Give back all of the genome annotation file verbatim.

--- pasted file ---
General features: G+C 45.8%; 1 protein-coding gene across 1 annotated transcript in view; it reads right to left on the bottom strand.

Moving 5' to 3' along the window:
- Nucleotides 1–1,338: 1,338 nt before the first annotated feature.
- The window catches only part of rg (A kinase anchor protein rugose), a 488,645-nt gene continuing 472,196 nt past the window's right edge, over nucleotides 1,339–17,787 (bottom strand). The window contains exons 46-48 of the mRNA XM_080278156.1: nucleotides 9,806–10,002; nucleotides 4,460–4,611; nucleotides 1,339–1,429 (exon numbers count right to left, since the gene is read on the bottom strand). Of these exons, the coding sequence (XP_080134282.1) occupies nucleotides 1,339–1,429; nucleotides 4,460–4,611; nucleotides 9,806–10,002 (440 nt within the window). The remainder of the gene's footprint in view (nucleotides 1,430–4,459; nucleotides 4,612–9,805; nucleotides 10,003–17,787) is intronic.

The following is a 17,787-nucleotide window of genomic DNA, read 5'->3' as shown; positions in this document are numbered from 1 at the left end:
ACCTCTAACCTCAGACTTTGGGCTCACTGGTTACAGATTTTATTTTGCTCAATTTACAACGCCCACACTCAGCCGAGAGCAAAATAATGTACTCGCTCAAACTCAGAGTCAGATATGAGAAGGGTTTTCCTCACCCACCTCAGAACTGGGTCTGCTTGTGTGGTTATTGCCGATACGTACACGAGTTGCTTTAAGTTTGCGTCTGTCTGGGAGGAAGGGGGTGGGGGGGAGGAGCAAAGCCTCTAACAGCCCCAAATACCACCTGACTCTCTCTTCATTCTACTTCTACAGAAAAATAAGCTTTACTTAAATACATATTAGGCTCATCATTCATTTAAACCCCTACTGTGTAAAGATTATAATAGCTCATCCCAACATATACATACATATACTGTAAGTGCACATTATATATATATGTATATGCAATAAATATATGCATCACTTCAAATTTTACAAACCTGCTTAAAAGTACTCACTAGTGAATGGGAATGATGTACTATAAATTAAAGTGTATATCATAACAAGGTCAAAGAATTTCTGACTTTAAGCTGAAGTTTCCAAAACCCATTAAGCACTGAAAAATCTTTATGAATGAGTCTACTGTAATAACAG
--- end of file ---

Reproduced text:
General features: G+C 45.8%; 1 protein-coding gene across 1 annotated transcript in view; it reads right to left on the bottom strand.

Moving 5' to 3' along the window:
- Nucleotides 1–1,338: 1,338 nt before the first annotated feature.
- The window catches only part of rg (A kinase anchor protein rugose), a 488,645-nt gene continuing 472,196 nt past the window's right edge, over nucleotides 1,339–17,787 (bottom strand). The window contains exons 46-48 of the mRNA XM_080278156.1: nucleotides 9,806–10,002; nucleotides 4,460–4,611; nucleotides 1,339–1,429 (exon numbers count right to left, since the gene is read on the bottom strand). Of these exons, the coding sequence (XP_080134282.1) occupies nucleotides 1,339–1,429; nucleotides 4,460–4,611; nucleotides 9,806–10,002 (440 nt within the window). The remainder of the gene's footprint in view (nucleotides 1,430–4,459; nucleotides 4,612–9,805; nucleotides 10,003–17,787) is intronic.

The following is a 17,787-nucleotide window of genomic DNA, read 5'->3' as shown; positions in this document are numbered from 1 at the left end:
ACCTCTAACCTCAGACTTTGGGCTCACTGGTTACAGATTTTATTTTGCTCAATTTACAACGCCCACACTCAGCCGAGAGCAAAATAATGTACTCGCTCAAACTCAGAGTCAGATATGAGAAGGGTTTTCCTCACCCACCTCAGAACTGGGTCTGCTTGTGTGGTTATTGCCGATACGTACACGAGTTGCTTTAAGTTTGCGTCTGTCTGGGAGGAAGGGGGTGGGGGGGAGGAGCAAAGCCTCTAACAGCCCCAAATACCACCTGACTCTCTCTTCATTCTACTTCTACAGAAAAATAAGCTTTACTTAAATACATATTAGGCTCATCATTCATTTAAACCCCTACTGTGTAAAGATTATAATAGCTCATCCCAACATATACATACATATACTGTAAGTGCACATTATATATATATGTATATGCAATAAATATATGCATCACTTCAAATTTTACAAACCTGCTTAAAAGTACTCACTAGTGAATGGGAATGATGTACTATAAATTAAAGTGTATATCATAACAAGGTCAAAGAATTTCTGACTTTAAGCTGAAGTTTCCAAAACCCATTAAGCACTGAAAAATCTTTATGAATGAGTCTACTGTAATAACAG